Amazon and MGM accuse original ‘Road House’ screenwriter of fraud in countersuit

Amazon and MGM accuse original ‘Road House’ screenwriter of fraud in countersuit

In a lawsuit filed Monday, Amazon Studios and its subsidiaries MGM and United Artists They tried to invalidate the claim of R. Lance Hillthe film’s writer “Road House” original, accusing Hill of lying to the US Copyright Office when he first registered the script in 1986.

Hill wrote the script under his pseudonym David Lee Henry and sold it to United Artists through his production company Lady Amos. His lawsuit, filed in February, accuses Amazon of violating copyright law by ignoring his right to claim ownership of the original “Road House.”

Hill filed the script with the U.S. Copyright Office in 1986 and requested that rights to the script be returned to him in 2021, his lawsuit says, but Amazon ignored this and proceeded with the remake. The streaming platform acquired that script when it bought MGM in 2021 for $8.45 billion.

Amazon’s countersuit against the author of Road House

Amazon/MGM/UA’s 31-page lawsuit argues that Hill’s lawsuit is valid in relatively simple terms based on the fact that the original deal in which Hill sold the script to United Artists included “Road House” as a product of contract work.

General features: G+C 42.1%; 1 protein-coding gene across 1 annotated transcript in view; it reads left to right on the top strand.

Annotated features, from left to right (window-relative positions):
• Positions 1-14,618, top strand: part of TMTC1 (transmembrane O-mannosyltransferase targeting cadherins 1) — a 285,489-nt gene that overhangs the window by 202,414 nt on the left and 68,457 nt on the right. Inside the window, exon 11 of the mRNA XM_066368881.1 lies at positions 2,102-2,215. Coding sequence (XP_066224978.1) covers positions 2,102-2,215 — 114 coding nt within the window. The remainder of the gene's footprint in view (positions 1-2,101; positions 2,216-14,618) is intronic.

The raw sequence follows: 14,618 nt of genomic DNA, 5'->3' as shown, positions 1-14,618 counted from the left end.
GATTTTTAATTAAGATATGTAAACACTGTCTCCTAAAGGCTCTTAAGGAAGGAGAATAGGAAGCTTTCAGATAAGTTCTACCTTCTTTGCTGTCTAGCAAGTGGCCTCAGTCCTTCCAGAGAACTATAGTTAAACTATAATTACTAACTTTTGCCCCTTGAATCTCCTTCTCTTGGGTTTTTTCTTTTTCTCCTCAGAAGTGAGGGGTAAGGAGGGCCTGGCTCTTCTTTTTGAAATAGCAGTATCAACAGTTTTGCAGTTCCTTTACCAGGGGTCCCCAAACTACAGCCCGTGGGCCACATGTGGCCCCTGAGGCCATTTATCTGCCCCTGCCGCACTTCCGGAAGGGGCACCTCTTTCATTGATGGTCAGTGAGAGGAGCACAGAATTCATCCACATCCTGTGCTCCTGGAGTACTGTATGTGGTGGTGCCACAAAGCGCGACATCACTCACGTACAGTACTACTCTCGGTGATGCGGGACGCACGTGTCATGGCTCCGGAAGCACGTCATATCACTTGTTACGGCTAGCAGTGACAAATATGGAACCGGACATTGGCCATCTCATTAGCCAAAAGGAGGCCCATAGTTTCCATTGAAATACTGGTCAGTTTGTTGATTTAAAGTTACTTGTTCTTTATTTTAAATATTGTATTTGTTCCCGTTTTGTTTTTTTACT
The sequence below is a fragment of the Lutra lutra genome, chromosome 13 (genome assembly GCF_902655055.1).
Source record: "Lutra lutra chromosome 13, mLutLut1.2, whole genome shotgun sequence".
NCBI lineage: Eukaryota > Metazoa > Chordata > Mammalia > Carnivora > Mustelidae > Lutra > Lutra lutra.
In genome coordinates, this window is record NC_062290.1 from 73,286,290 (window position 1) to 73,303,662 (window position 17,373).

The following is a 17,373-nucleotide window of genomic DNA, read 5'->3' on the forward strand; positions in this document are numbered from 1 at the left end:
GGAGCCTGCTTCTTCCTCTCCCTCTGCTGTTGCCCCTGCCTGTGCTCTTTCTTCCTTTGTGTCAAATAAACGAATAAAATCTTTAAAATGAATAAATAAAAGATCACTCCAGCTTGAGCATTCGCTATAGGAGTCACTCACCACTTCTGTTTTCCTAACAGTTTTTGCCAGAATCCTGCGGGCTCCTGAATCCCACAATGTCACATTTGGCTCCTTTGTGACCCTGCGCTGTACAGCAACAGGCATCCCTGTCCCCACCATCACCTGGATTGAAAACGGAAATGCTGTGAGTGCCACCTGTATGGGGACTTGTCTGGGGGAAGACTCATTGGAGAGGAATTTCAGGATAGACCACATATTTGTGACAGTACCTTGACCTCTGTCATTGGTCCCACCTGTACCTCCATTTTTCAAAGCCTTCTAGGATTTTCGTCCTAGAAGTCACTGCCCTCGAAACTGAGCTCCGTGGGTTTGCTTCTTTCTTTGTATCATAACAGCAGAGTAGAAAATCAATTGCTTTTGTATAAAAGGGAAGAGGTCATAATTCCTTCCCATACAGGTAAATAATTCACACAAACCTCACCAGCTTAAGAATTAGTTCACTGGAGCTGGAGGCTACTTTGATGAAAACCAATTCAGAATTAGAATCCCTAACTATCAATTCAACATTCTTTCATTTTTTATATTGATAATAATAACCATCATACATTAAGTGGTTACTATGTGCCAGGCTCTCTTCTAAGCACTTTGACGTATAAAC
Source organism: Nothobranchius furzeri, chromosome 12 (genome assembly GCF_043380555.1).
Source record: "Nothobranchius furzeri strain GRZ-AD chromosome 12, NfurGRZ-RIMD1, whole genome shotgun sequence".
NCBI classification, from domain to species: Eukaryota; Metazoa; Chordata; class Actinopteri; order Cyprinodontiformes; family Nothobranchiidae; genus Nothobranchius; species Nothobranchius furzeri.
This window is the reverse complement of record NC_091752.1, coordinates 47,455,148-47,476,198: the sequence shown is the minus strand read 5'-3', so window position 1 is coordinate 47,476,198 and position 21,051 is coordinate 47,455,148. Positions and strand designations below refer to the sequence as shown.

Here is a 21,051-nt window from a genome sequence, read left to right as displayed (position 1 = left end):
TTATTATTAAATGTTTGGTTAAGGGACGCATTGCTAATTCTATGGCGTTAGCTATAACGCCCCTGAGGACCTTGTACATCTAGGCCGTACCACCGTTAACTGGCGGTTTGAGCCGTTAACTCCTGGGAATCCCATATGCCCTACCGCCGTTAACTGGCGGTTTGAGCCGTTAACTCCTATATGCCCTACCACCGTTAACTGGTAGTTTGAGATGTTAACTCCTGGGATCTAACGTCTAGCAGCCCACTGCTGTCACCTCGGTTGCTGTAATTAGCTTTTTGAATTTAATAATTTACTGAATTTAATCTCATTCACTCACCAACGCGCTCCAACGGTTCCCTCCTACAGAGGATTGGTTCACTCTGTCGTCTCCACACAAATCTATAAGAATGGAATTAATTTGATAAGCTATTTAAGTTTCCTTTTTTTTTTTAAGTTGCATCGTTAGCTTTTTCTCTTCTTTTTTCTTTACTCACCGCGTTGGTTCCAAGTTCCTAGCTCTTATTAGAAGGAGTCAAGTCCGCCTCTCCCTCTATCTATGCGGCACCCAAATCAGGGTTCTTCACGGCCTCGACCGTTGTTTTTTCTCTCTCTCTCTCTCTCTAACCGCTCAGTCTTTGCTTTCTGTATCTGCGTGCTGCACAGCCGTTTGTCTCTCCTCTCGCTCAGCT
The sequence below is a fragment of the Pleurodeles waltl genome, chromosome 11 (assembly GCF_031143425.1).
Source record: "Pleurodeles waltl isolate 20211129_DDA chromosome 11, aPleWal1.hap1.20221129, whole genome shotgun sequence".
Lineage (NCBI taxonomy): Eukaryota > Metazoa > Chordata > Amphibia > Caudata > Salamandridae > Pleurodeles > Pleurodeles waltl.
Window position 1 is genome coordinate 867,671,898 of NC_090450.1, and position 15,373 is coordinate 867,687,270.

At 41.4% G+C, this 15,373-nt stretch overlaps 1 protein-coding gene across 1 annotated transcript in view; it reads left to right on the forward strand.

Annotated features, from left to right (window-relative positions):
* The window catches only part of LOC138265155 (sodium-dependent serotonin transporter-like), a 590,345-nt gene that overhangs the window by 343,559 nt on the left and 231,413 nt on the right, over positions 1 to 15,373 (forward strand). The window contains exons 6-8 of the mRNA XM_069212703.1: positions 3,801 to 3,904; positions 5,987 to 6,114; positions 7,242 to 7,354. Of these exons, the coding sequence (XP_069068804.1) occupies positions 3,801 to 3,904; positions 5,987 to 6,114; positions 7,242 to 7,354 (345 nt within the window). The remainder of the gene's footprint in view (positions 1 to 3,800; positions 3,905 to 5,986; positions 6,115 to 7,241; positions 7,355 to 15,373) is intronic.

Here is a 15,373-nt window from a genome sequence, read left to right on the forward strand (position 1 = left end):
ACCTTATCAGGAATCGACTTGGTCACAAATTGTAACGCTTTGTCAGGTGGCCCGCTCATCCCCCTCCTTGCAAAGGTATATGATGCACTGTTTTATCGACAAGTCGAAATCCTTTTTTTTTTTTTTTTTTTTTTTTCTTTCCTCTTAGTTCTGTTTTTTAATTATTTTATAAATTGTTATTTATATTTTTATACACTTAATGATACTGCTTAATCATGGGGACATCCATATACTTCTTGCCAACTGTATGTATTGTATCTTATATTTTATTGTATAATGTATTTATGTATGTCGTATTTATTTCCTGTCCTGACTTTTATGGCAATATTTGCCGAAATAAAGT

“Plaintiff’s complaint ignores the well-established rule of copyright law that the author of a work made for hire is not the individual who created the work. In 1986, Hill personally acknowledged, represented and warranted (and, in fact, contractually warranted) that The 1986 script Roadhouse was created as a commissioned work for her own company, Lady Amos Literary Works, Ltd. (“Lady Amos”). and that Lady Amos, not Hill, was therefore its author within the meaning of the US Copyright Law,” the Amazon document says.

“For that same reason, Lady Amos, not Hill, was the grantor of the rights that the UA purchased in 1986. Hill cannot rewrite this history now, almost four decades after the fact. Your attempt to terminate that grant is invalid and your copyright infringement claim is doomed to fail.“, keep going. The presentation continues with a point-by-point rebuttal of Hill’s claim, as well as a detailed history of Lady Amos.

It also calls Hill’s 2021 Copyright Office application “fraudulent,” as well as “inaccurate and deliberately false.” Additionally, the lawsuit accuses Hill of breach of contract. Requests dismissal of his lawsuit, reimbursement of all legal feesasks the U.S. Copyright Office to cancel Hill’s original 1986 copyright request and compensatory damages “subject to proof and for prejudgment interest in accordance with the law.”

Source: Ambito

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